6. We’re well past “do it with no thought for the cost.” WSD now is “spend a little to do stormwater right whenever you’re doing a job.” And it starts with cutting down on unnecessary asphalt for residential “car deserts” – streets with vast space for parking anywhere, that never get used for anything much.
            Done right, it can save the cost of pipes and manholes, so it pays its own way in capital costs, and repays in ecological benfits and well-being.

          7. “WSD now is ‘spend a little to do stormwater right whenever you’re doing a job.’ ”

            Probably true if it was a job involving stormwater in the first place. How do we get this to extend to other projects, like a town centre upgrade or a cyclelane? I believe those designers are just instructed to avoid anything to do with changing the stormwater so we miss out on some of the possible options and economies of changing everything at once.

            I mean, I have picked up and carried elderly people across the puddle that forms on the pedestrian crossing on Pt Chevalier Rd. Yet the town centre upgrade did not install a raingarden, and neither does the proposed cyclelane along there.

          8. Yes, could do better. Sometimes. it’s the people who promote the project, who need to see that including SW management and tree planting are more than just nice to have. Iwi consultation often keeps a focus on good environmental outcomes.
            Sometimes it’s just the wrong time – other stuff needs to happen before road run-off can be fixed economically, like combined sewer separation.
            And sometimes it’s NZTA funding rules that mean you can’t do all the sensible things at one time to top up a project’s funding.

      1. If you look through some of the other council research in 2013, you’ll see this stormwater bollocks was given a decent amount of consideration before it got written into the Unitary Plan: http://www.aucklandcouncil.govt.nz/EN/planspoliciesprojects/reports/technicalpublications/Pages/technicalreports2013.aspx. Plenty of other research on the council website from other years that’s related to this topic too: http://www.aucklandcouncil.govt.nz/EN/planspoliciesprojects/reports/technicalpublications/Pages/home.aspx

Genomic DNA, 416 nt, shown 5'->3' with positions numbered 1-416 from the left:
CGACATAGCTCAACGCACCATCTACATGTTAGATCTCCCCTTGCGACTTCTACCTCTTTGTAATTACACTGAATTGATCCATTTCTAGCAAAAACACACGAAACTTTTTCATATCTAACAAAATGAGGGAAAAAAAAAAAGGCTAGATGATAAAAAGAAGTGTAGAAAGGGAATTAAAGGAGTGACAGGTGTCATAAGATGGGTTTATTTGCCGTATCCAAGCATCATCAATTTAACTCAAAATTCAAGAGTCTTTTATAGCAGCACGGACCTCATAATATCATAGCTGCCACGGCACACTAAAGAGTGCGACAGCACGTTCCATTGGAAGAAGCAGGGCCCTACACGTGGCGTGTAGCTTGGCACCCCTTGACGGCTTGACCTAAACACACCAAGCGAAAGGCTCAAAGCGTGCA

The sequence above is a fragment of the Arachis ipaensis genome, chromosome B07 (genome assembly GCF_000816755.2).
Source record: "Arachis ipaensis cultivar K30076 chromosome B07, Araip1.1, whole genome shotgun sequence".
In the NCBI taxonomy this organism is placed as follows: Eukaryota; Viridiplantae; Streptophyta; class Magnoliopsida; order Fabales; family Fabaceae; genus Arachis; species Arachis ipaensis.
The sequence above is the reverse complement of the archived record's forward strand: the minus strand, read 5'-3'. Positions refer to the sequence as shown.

5. Thanks, Harriet, for a really good post. Auckland has published GD04: Guidance for Water Sensitive Design in the Auckland Design Manual. The Unitary Plan process has delayed the production of detailed design guidance for Auckland, as calculations need to match the AUP performance Rules, but this is close to ready.
    NACTO Urban Street Stormwater Guide is a good coverage, most appropriate to dealing with existing streets. Auckland also needs good detailed guidance on putting GD04 into practice in greenfield and large brownfield developments for network and street design. This will be written as an integral part of Street Design guidance.
    A lot has already been done with new developments, especially those SHAs designed under the PAUP while hearings progressed.

  6. A good resource for this kind of stuff is the Australian CRC for Water Sensitive Cities website (https://watersensitivecities.org.au/). The Aussies are streets ahead of us (and everyone else) in water-sensitive urban design (WSUD) with long-running, well-funded research programmes which demonstrate clear benefits of WSUD applications for environmental protection, flood attenuation, biodiversity enhancement, amenity improvement and potable water conservation.

    Just as there is growing awareness globally that cities are not just things for driving over, so there is increasing recognition that urban waterways are not just drains for disposing of stormwater, but are functional ecological systems worthy of protection. A key objective of WSUD is to protect and enhance receiving waterways by moderating the “flashiness” of urban runoff and removing heavy metals and other road-derived eco-toxicants.

    A recently completed example in Auckland is the stormwater treatment wetland at Brylee Reserve which has transformed a boggy grassed area of virtually no ecological merit into a facility which treats residential and SH1 runoff prior to discharge to Manakau Harbour. While the wetland vegetation is not yet fully established, photos on the website of the company that provided the plants give a sense of the outcome (http://www.kauriparknurseries.co.nz/projects/brylee-reserve-wetland/).